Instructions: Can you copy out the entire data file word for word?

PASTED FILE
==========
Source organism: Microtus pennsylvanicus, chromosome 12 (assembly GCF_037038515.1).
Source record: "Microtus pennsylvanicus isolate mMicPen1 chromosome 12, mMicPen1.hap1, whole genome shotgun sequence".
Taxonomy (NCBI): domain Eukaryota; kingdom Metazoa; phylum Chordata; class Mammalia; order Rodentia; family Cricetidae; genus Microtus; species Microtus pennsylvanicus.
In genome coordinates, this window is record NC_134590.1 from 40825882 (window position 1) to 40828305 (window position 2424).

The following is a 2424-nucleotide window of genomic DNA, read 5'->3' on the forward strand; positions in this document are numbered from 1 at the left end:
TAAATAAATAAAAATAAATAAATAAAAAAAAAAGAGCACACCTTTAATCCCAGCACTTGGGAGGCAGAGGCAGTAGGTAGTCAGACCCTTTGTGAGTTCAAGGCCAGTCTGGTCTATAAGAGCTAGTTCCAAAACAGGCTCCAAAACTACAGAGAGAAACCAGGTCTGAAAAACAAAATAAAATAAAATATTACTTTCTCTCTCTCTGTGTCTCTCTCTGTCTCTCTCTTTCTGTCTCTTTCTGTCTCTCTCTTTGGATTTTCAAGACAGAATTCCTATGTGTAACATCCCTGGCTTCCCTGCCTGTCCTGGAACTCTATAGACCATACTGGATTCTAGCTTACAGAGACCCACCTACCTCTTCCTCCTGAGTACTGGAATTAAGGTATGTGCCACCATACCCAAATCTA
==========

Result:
Source organism: Microtus pennsylvanicus, chromosome 12 (assembly GCF_037038515.1).
Source record: "Microtus pennsylvanicus isolate mMicPen1 chromosome 12, mMicPen1.hap1, whole genome shotgun sequence".
Taxonomy (NCBI): domain Eukaryota; kingdom Metazoa; phylum Chordata; class Mammalia; order Rodentia; family Cricetidae; genus Microtus; species Microtus pennsylvanicus.
In genome coordinates, this window is record NC_134590.1 from 40825882 (window position 1) to 40828305 (window position 2424).

The following is a 2424-nucleotide window of genomic DNA, read 5'->3' on the forward strand; positions in this document are numbered from 1 at the left end:
TAAATAAATAAAAATAAATAAATAAAAAAAAAAGAGCACACCTTTAATCCCAGCACTTGGGAGGCAGAGGCAGTAGGTAGTCAGACCCTTTGTGAGTTCAAGGCCAGTCTGGTCTATAAGAGCTAGTTCCAAAACAGGCTCCAAAACTACAGAGAGAAACCAGGTCTGAAAAACAAAATAAAATAAAATATTACTTTCTCTCTCTCTGTGTCTCTCTCTGTCTCTCTCTTTCTGTCTCTTTCTGTCTCTCTCTTTGGATTTTCAAGACAGAATTCCTATGTGTAACATCCCTGGCTTCCCTGCCTGTCCTGGAACTCTATAGACCATACTGGATTCTAGCTTACAGAGACCCACCTACCTCTTCCTCCTGAGTACTGGAATTAAGGTATGTGCCACCATACCCAAATCTA